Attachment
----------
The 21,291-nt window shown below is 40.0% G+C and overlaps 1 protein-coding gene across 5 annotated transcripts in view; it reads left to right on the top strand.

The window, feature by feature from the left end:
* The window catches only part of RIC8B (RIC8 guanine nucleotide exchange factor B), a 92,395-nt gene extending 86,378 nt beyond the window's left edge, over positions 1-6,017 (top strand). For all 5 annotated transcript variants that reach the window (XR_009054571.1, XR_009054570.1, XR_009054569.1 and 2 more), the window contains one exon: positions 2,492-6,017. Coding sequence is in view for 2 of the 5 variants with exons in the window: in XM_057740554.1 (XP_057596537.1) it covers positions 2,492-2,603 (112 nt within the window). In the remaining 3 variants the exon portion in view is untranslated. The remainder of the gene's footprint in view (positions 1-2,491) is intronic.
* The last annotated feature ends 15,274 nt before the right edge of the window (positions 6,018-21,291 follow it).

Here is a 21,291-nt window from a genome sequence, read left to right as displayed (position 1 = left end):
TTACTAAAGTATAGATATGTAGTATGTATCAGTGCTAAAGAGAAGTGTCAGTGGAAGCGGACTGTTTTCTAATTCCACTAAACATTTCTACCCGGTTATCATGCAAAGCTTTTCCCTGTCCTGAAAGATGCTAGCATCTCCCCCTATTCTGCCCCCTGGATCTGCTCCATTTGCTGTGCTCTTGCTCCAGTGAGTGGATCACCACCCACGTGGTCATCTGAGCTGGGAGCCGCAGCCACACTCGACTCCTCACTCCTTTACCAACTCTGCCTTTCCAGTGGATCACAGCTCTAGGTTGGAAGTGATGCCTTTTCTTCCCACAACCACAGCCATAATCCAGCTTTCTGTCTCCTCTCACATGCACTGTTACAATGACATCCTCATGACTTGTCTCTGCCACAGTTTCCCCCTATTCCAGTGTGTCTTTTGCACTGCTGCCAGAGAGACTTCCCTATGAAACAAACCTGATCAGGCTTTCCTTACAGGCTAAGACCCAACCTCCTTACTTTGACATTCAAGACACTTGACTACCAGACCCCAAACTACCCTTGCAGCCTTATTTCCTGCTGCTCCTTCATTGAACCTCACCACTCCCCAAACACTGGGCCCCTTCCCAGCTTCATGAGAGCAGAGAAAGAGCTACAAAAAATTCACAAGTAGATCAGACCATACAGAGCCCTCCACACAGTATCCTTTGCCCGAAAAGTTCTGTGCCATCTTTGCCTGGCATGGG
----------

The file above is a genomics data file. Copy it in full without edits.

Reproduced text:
The 21,291-nt window shown below is 40.0% G+C and overlaps 1 protein-coding gene across 5 annotated transcripts in view; it reads left to right on the top strand.

The window, feature by feature from the left end:
* The window catches only part of RIC8B (RIC8 guanine nucleotide exchange factor B), a 92,395-nt gene extending 86,378 nt beyond the window's left edge, over positions 1-6,017 (top strand). For all 5 annotated transcript variants that reach the window (XR_009054571.1, XR_009054570.1, XR_009054569.1 and 2 more), the window contains one exon: positions 2,492-6,017. Coding sequence is in view for 2 of the 5 variants with exons in the window: in XM_057740554.1 (XP_057596537.1) it covers positions 2,492-2,603 (112 nt within the window). In the remaining 3 variants the exon portion in view is untranslated. The remainder of the gene's footprint in view (positions 1-2,491) is intronic.
* The last annotated feature ends 15,274 nt before the right edge of the window (positions 6,018-21,291 follow it).

Here is a 21,291-nt window from a genome sequence, read left to right as displayed (position 1 = left end):
TTACTAAAGTATAGATATGTAGTATGTATCAGTGCTAAAGAGAAGTGTCAGTGGAAGCGGACTGTTTTCTAATTCCACTAAACATTTCTACCCGGTTATCATGCAAAGCTTTTCCCTGTCCTGAAAGATGCTAGCATCTCCCCCTATTCTGCCCCCTGGATCTGCTCCATTTGCTGTGCTCTTGCTCCAGTGAGTGGATCACCACCCACGTGGTCATCTGAGCTGGGAGCCGCAGCCACACTCGACTCCTCACTCCTTTACCAACTCTGCCTTTCCAGTGGATCACAGCTCTAGGTTGGAAGTGATGCCTTTTCTTCCCACAACCACAGCCATAATCCAGCTTTCTGTCTCCTCTCACATGCACTGTTACAATGACATCCTCATGACTTGTCTCTGCCACAGTTTCCCCCTATTCCAGTGTGTCTTTTGCACTGCTGCCAGAGAGACTTCCCTATGAAACAAACCTGATCAGGCTTTCCTTACAGGCTAAGACCCAACCTCCTTACTTTGACATTCAAGACACTTGACTACCAGACCCCAAACTACCCTTGCAGCCTTATTTCCTGCTGCTCCTTCATTGAACCTCACCACTCCCCAAACACTGGGCCCCTTCCCAGCTTCATGAGAGCAGAGAAAGAGCTACAAAAAATTCACAAGTAGATCAGACCATACAGAGCCCTCCACACAGTATCCTTTGCCCGAAAAGTTCTGTGCCATCTTTGCCTGGCATGGG